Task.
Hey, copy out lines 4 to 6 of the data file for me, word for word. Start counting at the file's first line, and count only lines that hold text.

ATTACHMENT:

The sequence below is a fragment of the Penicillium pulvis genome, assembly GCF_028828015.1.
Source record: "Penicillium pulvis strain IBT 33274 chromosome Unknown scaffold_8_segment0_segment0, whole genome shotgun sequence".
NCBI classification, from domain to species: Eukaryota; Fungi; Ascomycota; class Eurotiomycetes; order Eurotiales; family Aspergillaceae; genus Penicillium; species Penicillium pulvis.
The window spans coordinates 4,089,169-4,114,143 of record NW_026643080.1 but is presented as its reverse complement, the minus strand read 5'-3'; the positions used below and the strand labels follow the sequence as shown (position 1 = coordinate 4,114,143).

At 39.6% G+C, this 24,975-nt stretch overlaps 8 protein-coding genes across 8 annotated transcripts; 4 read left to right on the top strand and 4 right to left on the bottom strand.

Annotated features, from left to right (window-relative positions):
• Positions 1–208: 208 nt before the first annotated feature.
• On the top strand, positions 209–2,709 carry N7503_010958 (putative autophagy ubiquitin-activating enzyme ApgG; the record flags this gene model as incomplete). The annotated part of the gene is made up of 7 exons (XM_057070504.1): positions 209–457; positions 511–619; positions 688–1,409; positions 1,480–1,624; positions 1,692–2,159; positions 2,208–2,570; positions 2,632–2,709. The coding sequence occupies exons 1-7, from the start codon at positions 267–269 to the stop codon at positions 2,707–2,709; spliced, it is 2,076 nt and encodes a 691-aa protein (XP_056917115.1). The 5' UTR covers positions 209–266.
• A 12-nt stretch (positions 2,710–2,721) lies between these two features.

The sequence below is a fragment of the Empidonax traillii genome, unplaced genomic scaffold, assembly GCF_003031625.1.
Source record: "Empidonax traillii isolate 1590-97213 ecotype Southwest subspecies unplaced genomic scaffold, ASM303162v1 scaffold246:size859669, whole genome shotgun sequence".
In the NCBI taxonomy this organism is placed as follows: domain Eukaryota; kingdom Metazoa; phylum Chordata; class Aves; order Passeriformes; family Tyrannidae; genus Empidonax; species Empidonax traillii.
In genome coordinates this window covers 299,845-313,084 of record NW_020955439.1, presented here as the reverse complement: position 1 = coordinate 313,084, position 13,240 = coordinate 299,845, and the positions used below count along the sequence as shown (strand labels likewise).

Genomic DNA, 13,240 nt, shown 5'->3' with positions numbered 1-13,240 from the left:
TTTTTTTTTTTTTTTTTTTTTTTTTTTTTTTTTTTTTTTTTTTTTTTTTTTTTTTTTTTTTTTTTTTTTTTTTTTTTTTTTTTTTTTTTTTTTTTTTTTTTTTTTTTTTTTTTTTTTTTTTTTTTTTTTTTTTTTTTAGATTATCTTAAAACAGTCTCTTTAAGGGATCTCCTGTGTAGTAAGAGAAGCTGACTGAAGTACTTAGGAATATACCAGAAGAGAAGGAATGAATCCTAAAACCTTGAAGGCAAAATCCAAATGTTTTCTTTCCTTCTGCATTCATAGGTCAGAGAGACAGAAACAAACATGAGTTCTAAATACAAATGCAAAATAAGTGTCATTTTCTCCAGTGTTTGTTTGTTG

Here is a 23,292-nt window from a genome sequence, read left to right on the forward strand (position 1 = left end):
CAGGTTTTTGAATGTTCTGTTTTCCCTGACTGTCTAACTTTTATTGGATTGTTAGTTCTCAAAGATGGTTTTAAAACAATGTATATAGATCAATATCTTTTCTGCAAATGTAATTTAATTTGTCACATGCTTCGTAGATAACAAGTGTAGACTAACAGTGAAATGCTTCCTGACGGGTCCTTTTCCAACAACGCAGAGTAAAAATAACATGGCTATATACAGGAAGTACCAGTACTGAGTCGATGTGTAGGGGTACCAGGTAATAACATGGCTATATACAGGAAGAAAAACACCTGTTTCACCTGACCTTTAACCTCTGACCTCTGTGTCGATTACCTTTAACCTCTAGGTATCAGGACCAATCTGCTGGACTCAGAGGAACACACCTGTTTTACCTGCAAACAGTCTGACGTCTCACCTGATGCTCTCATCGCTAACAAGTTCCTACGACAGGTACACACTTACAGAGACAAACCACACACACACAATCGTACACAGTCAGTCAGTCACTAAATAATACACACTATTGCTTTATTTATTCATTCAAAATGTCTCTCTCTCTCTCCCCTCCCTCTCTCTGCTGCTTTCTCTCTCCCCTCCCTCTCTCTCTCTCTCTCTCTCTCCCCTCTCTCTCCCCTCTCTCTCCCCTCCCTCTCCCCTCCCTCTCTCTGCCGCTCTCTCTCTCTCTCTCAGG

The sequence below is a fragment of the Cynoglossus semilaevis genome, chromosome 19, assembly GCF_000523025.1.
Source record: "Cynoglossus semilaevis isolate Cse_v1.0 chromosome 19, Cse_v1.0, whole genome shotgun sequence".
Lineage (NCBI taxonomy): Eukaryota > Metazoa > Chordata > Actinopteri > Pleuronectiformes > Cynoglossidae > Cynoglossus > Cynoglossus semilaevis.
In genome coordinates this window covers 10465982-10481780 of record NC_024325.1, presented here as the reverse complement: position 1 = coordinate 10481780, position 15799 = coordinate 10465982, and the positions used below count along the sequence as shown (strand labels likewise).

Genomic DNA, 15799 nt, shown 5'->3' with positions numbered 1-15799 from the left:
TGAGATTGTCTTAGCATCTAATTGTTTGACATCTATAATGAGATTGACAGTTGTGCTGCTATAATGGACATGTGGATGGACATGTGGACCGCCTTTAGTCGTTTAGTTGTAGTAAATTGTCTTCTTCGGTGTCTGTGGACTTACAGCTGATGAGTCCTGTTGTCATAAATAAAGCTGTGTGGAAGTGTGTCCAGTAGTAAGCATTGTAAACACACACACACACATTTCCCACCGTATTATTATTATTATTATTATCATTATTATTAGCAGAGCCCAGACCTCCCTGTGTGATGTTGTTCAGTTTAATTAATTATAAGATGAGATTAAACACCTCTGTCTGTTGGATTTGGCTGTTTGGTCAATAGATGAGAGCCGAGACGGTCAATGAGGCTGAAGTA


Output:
The window spans coordinates 4,089,169-4,114,143 of record NW_026643080.1 but is presented as its reverse complement, the minus strand read 5'-3'; the positions used below and the strand labels follow the sequence as shown (position 1 = coordinate 4,114,143).

At 39.6% G+C, this 24,975-nt stretch overlaps 8 protein-coding genes across 8 annotated transcripts; 4 read left to right on the top strand and 4 right to left on the bottom strand.

Annotated features, from left to right (window-relative positions):